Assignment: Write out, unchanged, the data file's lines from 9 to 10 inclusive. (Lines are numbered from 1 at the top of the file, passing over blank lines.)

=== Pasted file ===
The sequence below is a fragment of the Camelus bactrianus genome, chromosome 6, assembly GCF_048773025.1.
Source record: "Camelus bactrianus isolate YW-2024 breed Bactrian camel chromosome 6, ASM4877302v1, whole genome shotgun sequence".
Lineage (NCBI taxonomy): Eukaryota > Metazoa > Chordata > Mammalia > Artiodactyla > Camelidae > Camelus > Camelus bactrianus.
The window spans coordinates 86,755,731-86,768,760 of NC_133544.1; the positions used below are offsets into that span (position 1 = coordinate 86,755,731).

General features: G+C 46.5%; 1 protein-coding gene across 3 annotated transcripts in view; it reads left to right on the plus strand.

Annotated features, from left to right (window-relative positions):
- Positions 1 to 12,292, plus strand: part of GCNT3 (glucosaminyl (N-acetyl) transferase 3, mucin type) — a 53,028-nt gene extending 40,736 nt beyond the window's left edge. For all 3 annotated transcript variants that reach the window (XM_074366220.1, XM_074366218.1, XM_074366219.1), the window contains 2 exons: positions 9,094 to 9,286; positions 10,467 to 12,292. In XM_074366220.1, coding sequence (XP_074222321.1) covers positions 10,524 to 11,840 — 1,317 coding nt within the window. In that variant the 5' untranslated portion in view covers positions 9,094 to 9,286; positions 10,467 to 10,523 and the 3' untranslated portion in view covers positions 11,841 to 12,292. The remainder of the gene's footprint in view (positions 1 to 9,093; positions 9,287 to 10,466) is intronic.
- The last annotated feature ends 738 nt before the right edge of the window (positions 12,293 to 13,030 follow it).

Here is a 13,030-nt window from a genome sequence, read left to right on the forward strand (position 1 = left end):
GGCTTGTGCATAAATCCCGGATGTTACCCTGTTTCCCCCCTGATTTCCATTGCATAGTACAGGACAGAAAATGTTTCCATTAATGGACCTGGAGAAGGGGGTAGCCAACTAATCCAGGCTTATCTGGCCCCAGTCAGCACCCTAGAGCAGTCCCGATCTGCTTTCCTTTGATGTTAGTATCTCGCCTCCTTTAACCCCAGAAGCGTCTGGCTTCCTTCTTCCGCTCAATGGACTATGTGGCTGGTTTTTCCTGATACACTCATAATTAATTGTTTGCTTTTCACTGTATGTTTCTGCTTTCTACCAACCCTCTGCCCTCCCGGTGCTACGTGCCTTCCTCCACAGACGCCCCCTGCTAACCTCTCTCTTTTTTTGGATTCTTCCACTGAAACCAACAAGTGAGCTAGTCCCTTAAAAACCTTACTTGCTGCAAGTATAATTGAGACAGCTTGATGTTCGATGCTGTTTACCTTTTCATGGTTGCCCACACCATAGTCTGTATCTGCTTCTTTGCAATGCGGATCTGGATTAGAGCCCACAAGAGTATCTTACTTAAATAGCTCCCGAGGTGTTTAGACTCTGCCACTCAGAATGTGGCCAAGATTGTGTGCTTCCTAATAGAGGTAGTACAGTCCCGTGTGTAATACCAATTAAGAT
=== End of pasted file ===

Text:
Here is a 13,030-nt window from a genome sequence, read left to right on the forward strand (position 1 = left end):
GGCTTGTGCATAAATCCCGGATGTTACCCTGTTTCCCCCCTGATTTCCATTGCATAGTACAGGACAGAAAATGTTTCCATTAATGGACCTGGAGAAGGGGGTAGCCAACTAATCCAGGCTTATCTGGCCCCAGTCAGCACCCTAGAGCAGTCCCGATCTGCTTTCCTTTGATGTTAGTATCTCGCCTCCTTTAACCCCAGAAGCGTCTGGCTTCCTTCTTCCGCTCAATGGACTATGTGGCTGGTTTTTCCTGATACACTCATAATTAATTGTTTGCTTTTCACTGTATGTTTCTGCTTTCTACCAACCCTCTGCCCTCCCGGTGCTACGTGCCTTCCTCCACAGACGCCCCCTGCTAACCTCTCTCTTTTTTTGGATTCTTCCACTGAAACCAACAAGTGAGCTAGTCCCTTAAAAACCTTACTTGCTGCAAGTATAATTGAGACAGCTTGATGTTCGATGCTGTTTACCTTTTCATGGTTGCCCACACCATAGTCTGTATCTGCTTCTTTGCAATGCGGATCTGGATTAGAGCCCACAAGAGTATCTTACTTAAATAGCTCCCGAGGTGTTTAGACTCTGCCACTCAGAATGTGGCCAAGATTGTGTGCTTCCTAATAGAGGTAGTACAGTCCCGTGTGTAATACCAATTAAGAT